Few things immediately influence a room like natural light. Added natural light does more than just make your home welcoming and cozy. It can also increase the curb appeal of a home.
But what options do homeowners have when the style of your house makes it harder to get natural light to all of your rooms? Cape Cod style houses, for example, often don’t have a full second story. In other homes, a remodeling job might aim to turn a windowless attic into a new living area.
That’s why dormers are helpful. Dormers are small additions frequently used to add usable space in a loft and create window openings in a roof plane. Dormers are mostly small in total area but can provide additional square footage as one of the primary elements of a loft remodel. While they may not always include a window, the term "dormer" is usually used to indicate a "dormer window."
Typically (but not always) small, dormers can create those few additional square feet of space you need to make your home exactly how you want it. Maybe it's a modest doghouse dormer that brings some additional light and a view. Maybe it's a shed dormer that provides extra room for a large bath. Or maybe it's an eyebrow dormer that adds style to your home’s curb appeal while creating additional space internally. Dormers are a great remedy for space-challenged areas.
What are the styles?
There are many different styles of dormers. American homes mostly fall into two common styles, based on the type of roof on which the dormer is being built. While the shape of a dormer can often decide what space can hold a window, most dormer styles can handle any type of window. Here’s a look at the most frequently used dormer styles and the window types to use for each:
A modest and relatively smaller architectural element from the outside, a doghouse dormer (also known as a gabled dormer) can bring extra light and space inside a loft area. Found on many styles of dwellings, the front of a gabled dormer looks like a mini-roof that rises to form a point at the top. It creates the appearance of a traditional doghouse. Inside the house, a doghouse dormer can create additional functionality, such as a space right for a built-in seat or storage.
Ideal window type: Due to their particular shape, gabled dormers often need a specialty window or awning window.
Hip Roof Dormer
Found frequently on Craftsman, Shingle and Prairie style buildings, hip roof dormers are built with three converging roof sides with a window in the front. While the sloping planes of a hip roof dormer decrease some of the space inside the room, this style offers better defense against the elements.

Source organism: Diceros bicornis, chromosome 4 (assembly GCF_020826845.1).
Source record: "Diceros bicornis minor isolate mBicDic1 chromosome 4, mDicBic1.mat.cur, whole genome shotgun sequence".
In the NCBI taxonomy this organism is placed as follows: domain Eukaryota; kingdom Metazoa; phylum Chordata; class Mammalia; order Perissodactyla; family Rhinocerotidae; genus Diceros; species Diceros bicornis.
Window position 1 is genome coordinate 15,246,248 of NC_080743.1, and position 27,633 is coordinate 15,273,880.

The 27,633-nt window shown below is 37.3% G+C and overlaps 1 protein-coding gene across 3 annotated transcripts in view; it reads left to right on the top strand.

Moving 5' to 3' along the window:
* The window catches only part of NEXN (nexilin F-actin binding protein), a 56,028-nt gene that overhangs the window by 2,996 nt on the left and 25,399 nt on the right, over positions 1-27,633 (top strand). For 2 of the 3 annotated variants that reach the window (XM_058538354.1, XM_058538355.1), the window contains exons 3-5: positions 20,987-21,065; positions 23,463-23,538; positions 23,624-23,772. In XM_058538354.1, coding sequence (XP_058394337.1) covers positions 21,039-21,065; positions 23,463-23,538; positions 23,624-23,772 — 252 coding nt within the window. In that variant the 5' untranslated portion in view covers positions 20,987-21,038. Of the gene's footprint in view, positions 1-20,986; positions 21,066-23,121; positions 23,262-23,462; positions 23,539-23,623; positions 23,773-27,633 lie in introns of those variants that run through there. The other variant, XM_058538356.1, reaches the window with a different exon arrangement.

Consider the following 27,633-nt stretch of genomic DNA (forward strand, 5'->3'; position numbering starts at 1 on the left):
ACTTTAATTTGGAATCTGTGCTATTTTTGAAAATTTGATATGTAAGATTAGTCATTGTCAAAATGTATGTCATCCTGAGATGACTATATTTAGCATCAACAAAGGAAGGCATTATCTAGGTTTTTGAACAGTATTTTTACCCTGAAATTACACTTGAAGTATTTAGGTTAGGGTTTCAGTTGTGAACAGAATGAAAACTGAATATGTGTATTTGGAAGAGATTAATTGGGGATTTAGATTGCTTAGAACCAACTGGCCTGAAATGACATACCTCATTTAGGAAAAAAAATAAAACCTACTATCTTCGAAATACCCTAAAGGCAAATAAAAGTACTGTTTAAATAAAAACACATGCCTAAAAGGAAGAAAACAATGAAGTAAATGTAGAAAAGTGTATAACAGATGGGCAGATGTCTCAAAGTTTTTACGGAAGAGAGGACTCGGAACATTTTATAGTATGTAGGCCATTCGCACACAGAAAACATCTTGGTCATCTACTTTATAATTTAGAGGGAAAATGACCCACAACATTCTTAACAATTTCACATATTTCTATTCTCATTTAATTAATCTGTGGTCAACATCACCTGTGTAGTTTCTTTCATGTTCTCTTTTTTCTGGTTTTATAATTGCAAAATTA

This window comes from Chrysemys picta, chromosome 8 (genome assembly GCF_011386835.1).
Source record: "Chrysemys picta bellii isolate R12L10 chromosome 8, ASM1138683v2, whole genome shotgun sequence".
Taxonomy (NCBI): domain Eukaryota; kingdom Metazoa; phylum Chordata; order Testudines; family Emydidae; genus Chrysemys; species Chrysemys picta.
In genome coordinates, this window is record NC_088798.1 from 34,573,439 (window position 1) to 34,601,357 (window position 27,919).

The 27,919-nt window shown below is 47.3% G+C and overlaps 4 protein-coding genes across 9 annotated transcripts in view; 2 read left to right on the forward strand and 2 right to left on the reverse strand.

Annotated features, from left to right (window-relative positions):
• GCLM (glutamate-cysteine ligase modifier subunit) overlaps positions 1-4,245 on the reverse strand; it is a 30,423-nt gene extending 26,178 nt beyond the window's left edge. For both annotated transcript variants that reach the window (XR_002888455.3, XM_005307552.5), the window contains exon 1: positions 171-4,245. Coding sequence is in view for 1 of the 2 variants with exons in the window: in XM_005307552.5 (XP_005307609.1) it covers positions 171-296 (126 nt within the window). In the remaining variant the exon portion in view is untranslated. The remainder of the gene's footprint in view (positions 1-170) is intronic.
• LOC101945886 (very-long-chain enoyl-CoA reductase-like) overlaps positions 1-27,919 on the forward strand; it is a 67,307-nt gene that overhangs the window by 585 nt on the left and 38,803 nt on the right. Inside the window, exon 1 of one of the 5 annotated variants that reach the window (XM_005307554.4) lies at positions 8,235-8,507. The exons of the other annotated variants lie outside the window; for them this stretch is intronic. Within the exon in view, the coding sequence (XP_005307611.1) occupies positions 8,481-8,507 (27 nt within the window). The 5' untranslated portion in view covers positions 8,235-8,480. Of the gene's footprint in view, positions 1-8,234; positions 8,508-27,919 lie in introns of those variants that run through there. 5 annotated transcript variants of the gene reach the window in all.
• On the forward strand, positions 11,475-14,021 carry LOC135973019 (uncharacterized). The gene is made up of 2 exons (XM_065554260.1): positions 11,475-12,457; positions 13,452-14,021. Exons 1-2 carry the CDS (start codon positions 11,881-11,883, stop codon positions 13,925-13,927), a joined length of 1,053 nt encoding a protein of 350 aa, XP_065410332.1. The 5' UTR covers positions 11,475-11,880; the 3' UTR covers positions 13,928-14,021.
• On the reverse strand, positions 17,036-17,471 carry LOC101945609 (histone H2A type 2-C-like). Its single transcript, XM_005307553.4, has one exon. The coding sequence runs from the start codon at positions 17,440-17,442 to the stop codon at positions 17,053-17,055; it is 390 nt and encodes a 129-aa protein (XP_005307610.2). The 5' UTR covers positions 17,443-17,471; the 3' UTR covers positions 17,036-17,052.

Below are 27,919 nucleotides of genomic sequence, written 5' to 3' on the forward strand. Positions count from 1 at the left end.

Ideal window type: Double-hung windows are most commonly found in hip roof dormers, reflecting the traditional look of the home’s style. Depending on the size of the dormer, multiple windows can be placed.
Similar to the doghouse dormer, this style receives its name from having a form similar to a garden shed. With a flat roof that slopes downward at slightly less of an angle than the rest of the house’s roof, shed dormers are often found on Craftsman and Colonial Revival homes.
Ideal window type: Because of the width of shed dormers, it’s easy to install many windows. Casement and double hung windows are often found placed in shed dormers.
Though the shed dormer can create the most room in a home, the eyebrow dormer is used mainly for decorative purposes or creating alcove space. The low and wide-shaped dormer offers no sides and consists of a curved roof that gives it its name. Queen Anne and Romanesque home styles frequently add eyebrow dormers.
Ideal window type: Eyebrow dormers can be unique from house to house, so the type of window will alter to meet the specific look. Custom-designed or curved windows are commonly the ideal choices for this style of dormer.
Dormer additions and dormer windows provide your home more than just curb appeal. If adding dormers to add space in your home, make sure to consider the same features you would find important for when purchasing other replacement home windows such as energy efficiency and build quality.
To learn more about the best window for a new dormer or look for a replacement window for your existing dormer, get in touch with a Pella® professional today!